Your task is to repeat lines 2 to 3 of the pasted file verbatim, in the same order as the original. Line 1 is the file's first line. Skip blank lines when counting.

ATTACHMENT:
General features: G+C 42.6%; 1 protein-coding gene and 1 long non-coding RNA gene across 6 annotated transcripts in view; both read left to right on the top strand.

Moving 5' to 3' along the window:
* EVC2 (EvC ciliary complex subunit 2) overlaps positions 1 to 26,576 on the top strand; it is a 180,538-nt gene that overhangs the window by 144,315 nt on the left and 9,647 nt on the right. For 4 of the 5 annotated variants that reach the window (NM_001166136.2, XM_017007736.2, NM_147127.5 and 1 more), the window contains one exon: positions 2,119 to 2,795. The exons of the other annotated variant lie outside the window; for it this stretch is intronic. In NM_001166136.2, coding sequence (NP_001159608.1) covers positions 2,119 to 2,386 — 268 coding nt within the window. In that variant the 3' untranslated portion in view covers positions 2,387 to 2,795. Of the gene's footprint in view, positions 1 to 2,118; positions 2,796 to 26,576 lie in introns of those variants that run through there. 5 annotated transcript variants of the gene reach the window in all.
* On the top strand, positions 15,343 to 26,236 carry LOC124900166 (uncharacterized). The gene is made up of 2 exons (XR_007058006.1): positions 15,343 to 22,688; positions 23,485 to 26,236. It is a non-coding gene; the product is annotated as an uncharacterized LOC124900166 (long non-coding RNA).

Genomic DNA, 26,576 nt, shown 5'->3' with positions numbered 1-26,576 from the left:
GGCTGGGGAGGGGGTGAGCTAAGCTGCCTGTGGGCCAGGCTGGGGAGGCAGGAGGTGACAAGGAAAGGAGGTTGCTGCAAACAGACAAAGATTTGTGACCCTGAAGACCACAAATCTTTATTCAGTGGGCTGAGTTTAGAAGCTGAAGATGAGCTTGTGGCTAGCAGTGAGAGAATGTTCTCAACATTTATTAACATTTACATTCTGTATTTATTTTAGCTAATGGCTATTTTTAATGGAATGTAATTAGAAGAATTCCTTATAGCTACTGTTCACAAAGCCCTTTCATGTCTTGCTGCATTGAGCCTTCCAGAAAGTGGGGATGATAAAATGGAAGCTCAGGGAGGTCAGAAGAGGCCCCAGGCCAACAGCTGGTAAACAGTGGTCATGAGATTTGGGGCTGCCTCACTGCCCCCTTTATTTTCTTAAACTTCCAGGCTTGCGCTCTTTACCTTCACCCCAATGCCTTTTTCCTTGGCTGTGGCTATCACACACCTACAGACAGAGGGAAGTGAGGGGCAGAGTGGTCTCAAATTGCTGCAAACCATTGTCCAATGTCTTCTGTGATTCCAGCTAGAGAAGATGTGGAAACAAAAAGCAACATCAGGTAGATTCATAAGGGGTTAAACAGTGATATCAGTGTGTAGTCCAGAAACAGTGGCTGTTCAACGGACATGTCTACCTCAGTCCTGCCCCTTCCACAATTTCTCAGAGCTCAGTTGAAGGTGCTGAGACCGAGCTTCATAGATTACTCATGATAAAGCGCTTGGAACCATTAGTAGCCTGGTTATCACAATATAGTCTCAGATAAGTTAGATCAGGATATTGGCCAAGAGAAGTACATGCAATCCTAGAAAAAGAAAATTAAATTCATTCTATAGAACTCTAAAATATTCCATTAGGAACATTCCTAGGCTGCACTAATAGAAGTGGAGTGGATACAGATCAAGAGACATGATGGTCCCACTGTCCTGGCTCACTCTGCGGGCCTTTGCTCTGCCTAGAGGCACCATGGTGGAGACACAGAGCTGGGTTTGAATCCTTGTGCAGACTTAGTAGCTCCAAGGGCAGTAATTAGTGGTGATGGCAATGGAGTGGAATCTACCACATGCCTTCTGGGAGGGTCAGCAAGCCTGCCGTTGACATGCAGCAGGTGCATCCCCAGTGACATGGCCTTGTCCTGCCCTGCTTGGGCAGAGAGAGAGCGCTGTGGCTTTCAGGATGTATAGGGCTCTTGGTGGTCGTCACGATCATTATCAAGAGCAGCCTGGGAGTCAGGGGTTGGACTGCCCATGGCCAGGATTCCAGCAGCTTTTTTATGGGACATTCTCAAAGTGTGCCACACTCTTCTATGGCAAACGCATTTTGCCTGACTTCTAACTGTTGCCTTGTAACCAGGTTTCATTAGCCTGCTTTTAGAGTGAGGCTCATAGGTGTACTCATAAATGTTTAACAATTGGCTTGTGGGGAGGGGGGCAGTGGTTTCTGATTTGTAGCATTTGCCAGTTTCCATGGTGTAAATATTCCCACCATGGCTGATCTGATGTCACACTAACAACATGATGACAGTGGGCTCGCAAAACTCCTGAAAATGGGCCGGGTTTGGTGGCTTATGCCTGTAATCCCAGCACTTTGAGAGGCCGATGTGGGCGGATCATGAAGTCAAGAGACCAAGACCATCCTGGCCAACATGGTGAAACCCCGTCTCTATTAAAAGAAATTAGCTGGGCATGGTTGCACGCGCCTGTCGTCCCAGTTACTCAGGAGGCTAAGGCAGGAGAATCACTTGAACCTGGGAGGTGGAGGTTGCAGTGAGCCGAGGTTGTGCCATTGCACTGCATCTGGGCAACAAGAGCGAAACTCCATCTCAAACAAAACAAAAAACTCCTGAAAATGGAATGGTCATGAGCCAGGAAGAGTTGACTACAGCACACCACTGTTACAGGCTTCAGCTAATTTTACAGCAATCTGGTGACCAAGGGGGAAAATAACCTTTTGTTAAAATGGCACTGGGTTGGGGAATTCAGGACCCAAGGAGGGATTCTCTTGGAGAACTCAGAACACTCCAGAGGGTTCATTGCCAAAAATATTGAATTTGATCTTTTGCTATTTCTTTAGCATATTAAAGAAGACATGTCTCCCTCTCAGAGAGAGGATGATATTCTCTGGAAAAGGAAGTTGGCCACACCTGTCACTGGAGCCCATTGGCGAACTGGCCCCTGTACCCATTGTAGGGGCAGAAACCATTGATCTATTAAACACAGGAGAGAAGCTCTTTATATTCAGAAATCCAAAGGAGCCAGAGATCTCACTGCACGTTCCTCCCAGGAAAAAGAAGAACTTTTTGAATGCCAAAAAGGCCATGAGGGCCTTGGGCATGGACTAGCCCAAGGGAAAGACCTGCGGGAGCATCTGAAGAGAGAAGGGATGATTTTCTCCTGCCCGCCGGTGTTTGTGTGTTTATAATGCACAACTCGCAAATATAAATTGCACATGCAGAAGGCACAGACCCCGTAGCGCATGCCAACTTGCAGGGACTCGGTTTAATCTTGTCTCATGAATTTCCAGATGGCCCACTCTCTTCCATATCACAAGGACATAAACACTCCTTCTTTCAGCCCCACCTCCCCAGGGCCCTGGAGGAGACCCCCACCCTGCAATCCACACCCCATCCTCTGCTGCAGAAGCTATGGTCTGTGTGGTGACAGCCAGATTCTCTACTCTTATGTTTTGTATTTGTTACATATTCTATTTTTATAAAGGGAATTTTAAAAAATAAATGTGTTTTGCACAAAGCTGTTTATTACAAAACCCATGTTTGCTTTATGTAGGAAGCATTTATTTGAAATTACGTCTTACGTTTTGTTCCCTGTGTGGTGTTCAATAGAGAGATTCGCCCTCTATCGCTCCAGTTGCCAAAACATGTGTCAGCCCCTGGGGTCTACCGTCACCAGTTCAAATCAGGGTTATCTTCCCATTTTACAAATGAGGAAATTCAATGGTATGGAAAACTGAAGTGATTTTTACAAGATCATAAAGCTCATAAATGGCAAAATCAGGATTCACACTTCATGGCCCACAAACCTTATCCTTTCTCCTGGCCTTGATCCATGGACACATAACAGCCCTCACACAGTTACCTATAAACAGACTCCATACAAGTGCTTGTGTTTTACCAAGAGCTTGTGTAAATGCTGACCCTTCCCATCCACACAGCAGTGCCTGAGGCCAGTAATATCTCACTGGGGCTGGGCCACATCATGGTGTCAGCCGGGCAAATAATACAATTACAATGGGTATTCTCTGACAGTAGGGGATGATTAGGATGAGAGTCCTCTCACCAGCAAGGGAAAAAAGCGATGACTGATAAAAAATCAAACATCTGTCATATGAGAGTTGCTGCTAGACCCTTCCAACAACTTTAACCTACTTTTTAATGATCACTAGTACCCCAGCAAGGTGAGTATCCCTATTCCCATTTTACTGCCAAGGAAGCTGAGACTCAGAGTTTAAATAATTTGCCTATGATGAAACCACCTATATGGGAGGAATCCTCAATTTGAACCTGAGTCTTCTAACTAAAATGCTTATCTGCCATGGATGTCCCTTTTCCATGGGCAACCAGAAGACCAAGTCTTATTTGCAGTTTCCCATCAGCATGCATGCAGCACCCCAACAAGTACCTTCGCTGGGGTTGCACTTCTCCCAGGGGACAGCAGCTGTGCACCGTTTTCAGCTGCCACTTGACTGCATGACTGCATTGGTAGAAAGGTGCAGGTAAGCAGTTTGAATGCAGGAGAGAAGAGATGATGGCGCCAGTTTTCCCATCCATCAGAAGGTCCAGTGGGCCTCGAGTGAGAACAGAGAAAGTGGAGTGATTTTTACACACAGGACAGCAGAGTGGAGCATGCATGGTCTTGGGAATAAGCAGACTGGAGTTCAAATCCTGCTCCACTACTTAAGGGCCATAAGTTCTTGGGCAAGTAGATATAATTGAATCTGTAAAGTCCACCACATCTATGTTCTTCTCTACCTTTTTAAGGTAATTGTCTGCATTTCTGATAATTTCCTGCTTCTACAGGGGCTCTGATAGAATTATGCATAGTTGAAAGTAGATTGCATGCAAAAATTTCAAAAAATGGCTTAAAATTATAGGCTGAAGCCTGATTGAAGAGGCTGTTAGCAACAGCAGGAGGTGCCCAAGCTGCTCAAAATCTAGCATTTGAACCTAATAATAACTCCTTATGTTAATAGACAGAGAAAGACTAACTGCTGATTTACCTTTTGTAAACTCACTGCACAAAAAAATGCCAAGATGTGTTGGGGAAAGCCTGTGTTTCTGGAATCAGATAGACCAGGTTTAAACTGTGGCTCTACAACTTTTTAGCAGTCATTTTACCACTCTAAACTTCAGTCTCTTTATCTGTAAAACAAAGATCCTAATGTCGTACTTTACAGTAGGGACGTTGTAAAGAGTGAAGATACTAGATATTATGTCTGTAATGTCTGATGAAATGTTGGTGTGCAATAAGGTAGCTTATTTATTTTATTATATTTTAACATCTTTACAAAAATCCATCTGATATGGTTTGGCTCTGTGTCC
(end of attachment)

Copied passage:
Moving 5' to 3' along the window:
* EVC2 (EvC ciliary complex subunit 2) overlaps positions 1 to 26,576 on the top strand; it is a 180,538-nt gene that overhangs the window by 144,315 nt on the left and 9,647 nt on the right. For 4 of the 5 annotated variants that reach the window (NM_001166136.2, XM_017007736.2, NM_147127.5 and 1 more), the window contains one exon: positions 2,119 to 2,795. The exons of the other annotated variant lie outside the window; for it this stretch is intronic. In NM_001166136.2, coding sequence (NP_001159608.1) covers positions 2,119 to 2,386 — 268 coding nt within the window. In that variant the 3' untranslated portion in view covers positions 2,387 to 2,795. Of the gene's footprint in view, positions 1 to 2,118; positions 2,796 to 26,576 lie in introns of those variants that run through there. 5 annotated transcript variants of the gene reach the window in all.